Awareness in Coach and Client

Ram Ramanathan  •  Apr 7, 2018  •  3 min read

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Awareness in Coach and Client

No problem can be solved at the same level of consciousness that created it.

Albert Einstein

If we look at coaching as a learning journey, it would go through these stages:

  1. Unconscious Incompetence
  2. Conscious Incompetence
  3. Conscious Competence
  4. Unconscious Competence

The shift from unconscious incompetence to conscious incompetence is the awareness a coach explores in partnering a client. Client experiences insights about limiting beliefs and unconscious barriers that have been blind spots.

This awareness brings the unconscious into the conscious domain, allowing the coach to help the client reframe the mental barriers into actionable possibilities. Awareness provides for the shift from conscious incompetence into conscious competence through action.

Old habits don’t die; they are rewired. Our neural networks have plasticity that allows new behaviors to be learnt and adopted. This rewiring can only happen when there is a conscious awareness of the harm that the old behavior causes, and the benefits arising by shifting from the old to a more acceptable new behavior.

New behaviors need to be anchored through repeated action for them to become rewired as new habits that get embedded as unconscious competences. This anchored state is often referred to as being the flow or the zone.

This movement from unconscious incompetence to unconscious competence, through the stages of awareness, action and anchoring is the essence of coaching. This is the Coacharya 3A model.

Myths to explode and misconceptions to explore

  • Awareness is not about providing solutions.
    • Client needs to create solutions that are owned and acted upon by the client.
    • Awareness co-creates responsibility to act.
  • Awareness is not about what is known.
    • It is about what neither the client nor coach know.
    • It is a curious journey in discovery.
  • Awareness need not be organic and evolutionary.
    • Often it is spontaneous and instantaneous following a query that triggers deep reflection.
  • Awareness is about the client
    • Unless the coach is aware client cannot co-create awareness.
    • Unaware coaches try to force awareness on the client. It is no longer a partnered dance.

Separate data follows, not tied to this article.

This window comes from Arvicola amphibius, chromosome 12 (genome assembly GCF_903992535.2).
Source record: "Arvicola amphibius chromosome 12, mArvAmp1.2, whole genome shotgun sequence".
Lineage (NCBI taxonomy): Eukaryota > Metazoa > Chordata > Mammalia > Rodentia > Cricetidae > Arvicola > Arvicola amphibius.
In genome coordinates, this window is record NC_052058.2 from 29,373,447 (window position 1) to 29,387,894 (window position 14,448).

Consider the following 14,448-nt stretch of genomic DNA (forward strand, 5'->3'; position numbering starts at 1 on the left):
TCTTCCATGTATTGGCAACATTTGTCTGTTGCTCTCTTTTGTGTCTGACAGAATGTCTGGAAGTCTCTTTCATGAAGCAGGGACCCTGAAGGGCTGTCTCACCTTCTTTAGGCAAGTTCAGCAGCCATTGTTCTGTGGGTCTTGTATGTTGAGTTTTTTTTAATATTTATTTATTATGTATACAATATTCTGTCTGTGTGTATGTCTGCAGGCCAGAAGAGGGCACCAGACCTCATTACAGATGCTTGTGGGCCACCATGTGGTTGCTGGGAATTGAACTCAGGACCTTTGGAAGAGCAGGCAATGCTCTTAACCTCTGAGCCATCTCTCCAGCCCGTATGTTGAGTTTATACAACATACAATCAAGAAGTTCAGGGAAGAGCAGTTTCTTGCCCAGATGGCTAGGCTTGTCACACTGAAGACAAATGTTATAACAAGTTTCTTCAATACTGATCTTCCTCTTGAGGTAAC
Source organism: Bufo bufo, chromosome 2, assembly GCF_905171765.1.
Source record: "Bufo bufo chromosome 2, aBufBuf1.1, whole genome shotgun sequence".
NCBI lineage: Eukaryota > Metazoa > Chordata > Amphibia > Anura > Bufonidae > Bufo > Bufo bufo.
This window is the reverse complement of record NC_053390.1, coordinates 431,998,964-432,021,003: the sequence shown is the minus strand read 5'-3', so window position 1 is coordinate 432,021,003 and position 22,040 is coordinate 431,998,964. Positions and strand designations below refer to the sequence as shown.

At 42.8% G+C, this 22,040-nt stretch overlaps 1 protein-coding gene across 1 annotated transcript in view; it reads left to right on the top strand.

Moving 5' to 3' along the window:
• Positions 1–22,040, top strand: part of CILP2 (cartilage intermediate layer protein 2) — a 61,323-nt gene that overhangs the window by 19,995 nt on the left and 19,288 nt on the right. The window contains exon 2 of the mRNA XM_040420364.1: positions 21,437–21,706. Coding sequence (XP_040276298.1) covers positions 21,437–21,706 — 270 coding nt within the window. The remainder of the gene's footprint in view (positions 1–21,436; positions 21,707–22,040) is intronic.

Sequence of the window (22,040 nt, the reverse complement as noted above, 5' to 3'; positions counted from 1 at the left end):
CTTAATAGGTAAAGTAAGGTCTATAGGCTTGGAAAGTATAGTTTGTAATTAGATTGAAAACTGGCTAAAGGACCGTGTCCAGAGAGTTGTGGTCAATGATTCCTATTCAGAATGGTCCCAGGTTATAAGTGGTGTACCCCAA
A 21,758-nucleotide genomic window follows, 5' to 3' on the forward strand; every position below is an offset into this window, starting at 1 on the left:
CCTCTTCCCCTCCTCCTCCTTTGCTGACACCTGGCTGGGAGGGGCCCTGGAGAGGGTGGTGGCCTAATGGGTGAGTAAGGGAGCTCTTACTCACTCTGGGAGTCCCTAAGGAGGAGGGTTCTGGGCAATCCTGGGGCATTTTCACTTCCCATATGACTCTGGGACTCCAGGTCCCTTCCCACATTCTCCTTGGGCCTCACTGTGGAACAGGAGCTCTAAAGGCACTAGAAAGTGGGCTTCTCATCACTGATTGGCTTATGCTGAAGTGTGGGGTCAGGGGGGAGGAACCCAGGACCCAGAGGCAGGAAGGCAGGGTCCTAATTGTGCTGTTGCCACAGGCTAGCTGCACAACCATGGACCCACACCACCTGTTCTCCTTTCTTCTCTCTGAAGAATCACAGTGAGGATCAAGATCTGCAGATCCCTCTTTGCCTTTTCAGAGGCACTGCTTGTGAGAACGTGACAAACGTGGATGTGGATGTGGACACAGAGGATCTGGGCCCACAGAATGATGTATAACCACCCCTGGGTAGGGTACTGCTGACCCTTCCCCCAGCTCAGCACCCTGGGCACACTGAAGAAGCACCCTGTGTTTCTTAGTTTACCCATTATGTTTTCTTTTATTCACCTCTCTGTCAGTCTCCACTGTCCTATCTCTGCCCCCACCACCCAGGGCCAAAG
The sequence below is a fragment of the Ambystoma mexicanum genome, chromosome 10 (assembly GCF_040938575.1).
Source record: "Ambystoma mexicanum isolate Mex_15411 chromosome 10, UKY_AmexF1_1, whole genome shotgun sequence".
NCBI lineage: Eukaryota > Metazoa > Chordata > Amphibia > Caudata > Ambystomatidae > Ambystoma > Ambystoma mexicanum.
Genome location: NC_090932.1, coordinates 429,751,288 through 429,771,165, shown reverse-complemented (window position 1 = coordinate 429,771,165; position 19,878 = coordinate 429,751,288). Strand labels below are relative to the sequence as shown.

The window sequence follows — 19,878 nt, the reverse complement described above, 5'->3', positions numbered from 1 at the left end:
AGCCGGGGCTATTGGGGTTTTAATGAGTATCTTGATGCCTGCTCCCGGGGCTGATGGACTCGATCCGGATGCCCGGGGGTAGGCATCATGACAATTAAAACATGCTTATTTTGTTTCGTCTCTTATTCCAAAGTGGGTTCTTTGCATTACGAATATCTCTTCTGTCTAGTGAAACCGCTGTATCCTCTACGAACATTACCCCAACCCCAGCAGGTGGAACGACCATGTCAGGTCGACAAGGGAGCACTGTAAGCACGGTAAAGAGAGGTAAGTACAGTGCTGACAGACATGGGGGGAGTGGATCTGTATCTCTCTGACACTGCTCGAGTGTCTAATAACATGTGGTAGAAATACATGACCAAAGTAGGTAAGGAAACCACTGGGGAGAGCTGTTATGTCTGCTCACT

• Awareness is about unconscious memories of the past
    • Awareness may be about limiting beliefs arising from the past but blocking the client in the present in achieving desired outcomes in future.
    • Awareness needs to not only reflect the present but also look into the future.
  • Awareness is focused and linear
    • Awareness is often a result of

Evidencing Awareness

Awareness is the first outcome of a coaching interaction. It is the foundation on which the client moves into action and anchoring.

Coach needs to create awareness at these levels:

  1. About the client within the mind on what is blocking and what needs to shift (WHO)
  2. About the client situation on how the blocks are affecting others and why they need to be overcome (WHAT)
  3. Through intuitive observation and sharing of the client and situation to create new insights helping the client to reframe and act.

Philosophical Reflections

Eastern spiritual practices work with four states of awareness

  1. Waking state of unconscious incompetence
  2. Dream State of subconscious learning
  3. Deep Sleep state of unconscious learning
  4. Fourth State of disengagement of unconscious competence. We call this the state of mindlessness.

Questions for the Coach

  • How to you move from not knowing to knowing?
  • How can you understand a similar learning process for the client?
  • What would appear to be the 4 key criteria you need to adopt?
  • What would you do once clients become aware?
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Ram Ramanathan

Ram

Ram is the Founder and a Principal at Coacharya. As the resident Master and mentor coach, Ram oversees and conducts all aspects of coaching and training services offered under the Coacharya banner.

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